Sometimes students support their resolve to “let be” by mentally whispering an encouraging word or phrase. For instance, you might feel the grip of fear and whisper “yes” or experience the swelling of deep grief and whisper “yes.” You might use the words “this too” or “I consent.” At first you might feel you’re just “putting up” with unpleasant emotions or sensations. Or you might say “yes” to shame and hope that it will magically disappear. In reality, we may have to say “yes” again and again. Yet even the first gesture of allowing, simply whispering a phrase like “yes” or “I consent” begins to soften the harsh edges of your pain. Your entire being is not so rallied in resistance. Offer the phrase gently and patiently, and in time your defenses will relax, and you may feel a physical sense of yielding or opening to waves of experience.
Investigate with kindness.
At times, simply working through the first two steps of RAIN is enough to provide relief and reconnect you with presence. In other cases, however, the simple intention to recognize and allow is not enough. For instance, if you are in the thick of a divorce, about to lose a job, or dealing with a life-threatening illness, you may be easily overwhelmed by intense feelings. Because these feelings are triggered over and over again—you get a phone call from your soon-to-be ex, your bank statement comes, you wake up to pain in the morning—your reactions can become very entrenched. In such situations, you may need to further awaken and strengthen mindful awareness with kind investgation.
Investigation with kindness brings focused attention of the heart to your present experience. Simply pausing to ask, You might ask yourself: “What most wants attention?” “How am I experiencing this in my body?” or “What am I believing?” or “What does this feeling want from me?” You might contact sensations of hollowness or shakiness, and then find a sense of unworthiness and shame buried in these feelings. Unless they are brought into consciousness, these beliefs and emotions will subconsciously control your experience and perpetuate your identification with a limited, deficient self…unwholesome states.
Some people may have problems with the investigation step. Thoughts may come up like “When fear arises, my investigation just takes me into thinking about what is causing it and how to feel better.” or “I can’t stay in my body long enough to investigate where an emotion lives in me.” For many, investigation triggers judgment: “I know I’m supposed to be investigating this shame, but I hate it. . . and I hate myself for having it.”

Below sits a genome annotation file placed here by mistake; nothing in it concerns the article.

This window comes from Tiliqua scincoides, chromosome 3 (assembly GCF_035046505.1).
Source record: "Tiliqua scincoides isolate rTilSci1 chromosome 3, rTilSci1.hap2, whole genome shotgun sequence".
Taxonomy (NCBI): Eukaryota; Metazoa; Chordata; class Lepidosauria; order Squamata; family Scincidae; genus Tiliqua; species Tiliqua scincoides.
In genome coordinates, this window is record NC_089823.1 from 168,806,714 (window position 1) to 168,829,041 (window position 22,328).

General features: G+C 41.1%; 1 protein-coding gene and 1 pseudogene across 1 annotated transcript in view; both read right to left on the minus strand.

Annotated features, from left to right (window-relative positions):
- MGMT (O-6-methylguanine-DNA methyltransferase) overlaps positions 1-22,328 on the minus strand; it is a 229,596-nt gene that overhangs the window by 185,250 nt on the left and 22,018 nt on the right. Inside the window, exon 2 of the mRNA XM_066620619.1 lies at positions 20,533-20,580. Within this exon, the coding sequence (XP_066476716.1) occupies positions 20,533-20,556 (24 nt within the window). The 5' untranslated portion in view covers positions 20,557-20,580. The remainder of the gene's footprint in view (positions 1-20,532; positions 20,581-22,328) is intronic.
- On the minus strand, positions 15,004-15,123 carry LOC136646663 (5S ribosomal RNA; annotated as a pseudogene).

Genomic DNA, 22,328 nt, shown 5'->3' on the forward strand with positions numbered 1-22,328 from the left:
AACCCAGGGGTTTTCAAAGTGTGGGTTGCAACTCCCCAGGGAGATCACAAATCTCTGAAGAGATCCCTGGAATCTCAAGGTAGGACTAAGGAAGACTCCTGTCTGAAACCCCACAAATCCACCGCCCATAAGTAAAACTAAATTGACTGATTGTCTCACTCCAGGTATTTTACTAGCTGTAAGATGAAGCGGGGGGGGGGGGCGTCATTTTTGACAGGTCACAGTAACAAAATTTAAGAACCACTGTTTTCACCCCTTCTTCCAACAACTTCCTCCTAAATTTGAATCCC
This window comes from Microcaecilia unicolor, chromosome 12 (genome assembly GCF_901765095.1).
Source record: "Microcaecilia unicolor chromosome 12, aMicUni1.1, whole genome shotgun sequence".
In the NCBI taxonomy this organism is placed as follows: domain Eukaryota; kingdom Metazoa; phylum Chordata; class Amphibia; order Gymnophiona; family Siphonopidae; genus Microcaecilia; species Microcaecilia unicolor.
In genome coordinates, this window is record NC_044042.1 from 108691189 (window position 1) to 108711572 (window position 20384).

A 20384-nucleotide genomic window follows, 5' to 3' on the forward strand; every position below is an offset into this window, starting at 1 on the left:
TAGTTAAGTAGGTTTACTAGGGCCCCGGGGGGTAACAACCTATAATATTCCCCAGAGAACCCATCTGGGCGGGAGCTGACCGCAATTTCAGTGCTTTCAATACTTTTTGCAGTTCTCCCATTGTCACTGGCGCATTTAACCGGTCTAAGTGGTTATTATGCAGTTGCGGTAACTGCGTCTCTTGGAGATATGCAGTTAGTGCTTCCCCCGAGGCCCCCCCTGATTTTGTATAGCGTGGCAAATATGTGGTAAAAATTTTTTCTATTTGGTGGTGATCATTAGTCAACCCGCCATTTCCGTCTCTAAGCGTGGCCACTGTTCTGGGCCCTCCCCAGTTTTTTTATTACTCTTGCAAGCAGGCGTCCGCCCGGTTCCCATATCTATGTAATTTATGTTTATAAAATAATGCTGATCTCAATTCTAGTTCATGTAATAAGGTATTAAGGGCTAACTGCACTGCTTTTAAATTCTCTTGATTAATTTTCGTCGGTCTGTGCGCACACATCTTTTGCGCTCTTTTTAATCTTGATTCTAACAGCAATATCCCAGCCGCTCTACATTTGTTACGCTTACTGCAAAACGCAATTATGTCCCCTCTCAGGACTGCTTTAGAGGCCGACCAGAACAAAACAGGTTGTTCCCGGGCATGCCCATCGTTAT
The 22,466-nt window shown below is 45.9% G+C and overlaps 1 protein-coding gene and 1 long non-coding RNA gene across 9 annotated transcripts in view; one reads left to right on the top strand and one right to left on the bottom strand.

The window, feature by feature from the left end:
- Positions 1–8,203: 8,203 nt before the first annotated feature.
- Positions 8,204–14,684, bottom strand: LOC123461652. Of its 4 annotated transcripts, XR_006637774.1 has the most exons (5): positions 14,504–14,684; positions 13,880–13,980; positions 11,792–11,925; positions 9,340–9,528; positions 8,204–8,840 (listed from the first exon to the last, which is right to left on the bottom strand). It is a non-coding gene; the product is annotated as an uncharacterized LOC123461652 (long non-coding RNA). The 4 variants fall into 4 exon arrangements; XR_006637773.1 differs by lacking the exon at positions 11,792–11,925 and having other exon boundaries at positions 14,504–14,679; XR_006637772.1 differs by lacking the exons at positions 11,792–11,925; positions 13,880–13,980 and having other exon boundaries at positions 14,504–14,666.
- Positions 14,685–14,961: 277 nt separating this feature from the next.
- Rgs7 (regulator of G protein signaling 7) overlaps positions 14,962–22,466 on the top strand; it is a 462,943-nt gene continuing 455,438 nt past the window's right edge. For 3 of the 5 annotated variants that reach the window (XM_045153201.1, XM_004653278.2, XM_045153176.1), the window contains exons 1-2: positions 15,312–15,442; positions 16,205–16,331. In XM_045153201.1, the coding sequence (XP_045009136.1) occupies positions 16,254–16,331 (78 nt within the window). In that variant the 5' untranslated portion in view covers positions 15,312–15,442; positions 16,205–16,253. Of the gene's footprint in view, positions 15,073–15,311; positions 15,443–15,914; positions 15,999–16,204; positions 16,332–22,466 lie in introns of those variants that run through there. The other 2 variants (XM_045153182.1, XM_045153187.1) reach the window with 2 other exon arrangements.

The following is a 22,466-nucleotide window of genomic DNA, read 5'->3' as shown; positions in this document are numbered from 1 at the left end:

All these responses reflect our natural resistance to feeling uncomfortable and unsafe: thoughts swarm in our head, we leave our body, we judge what is happening. Investgation has an important key ingredient. In order for investigation to be healing and freeing, we need to approach our experience with an intimate quality of heartfelt kindness. We need to offer a gentle welcome to whatever surfaces. This is why we use the phrase “Investigate with kindness.” Without this heart energy, investigation cannot penetrate; there is not enough safety and openness for real contact.
Imagine that your child comes home in tears after being bullied at school. In order to find out what happened and how your child is feeling, you have to offer a kind, receptive, gentle attention. Bringing that same kindness to your inner life makes inquiry, and ultimately healing, possible.
The lucid, open, and kind presence evoked in the R, A, and I of RAIN leads to the N: the freedom of Non-identification, and the realization of what I call natural awareness or natural presence.
Non-identification means that your sense of who you are is not limited or defined by any trapped habitual unwholesome patterns,emotions, sensations, or stories. When identification with the limited, constricted self is loosened, we begin to intuit and live from the openness and love that expresses our natural awareness.
The first three steps of RAIN require some intentional activity. In contrast, the N of RAIN expresses the result: a realization of your natural liberated awareness. There’s nothing to do for this last part of RAIN—libertating realization arises spontaneously, on its own. We simply rest in the state of liberated awareness.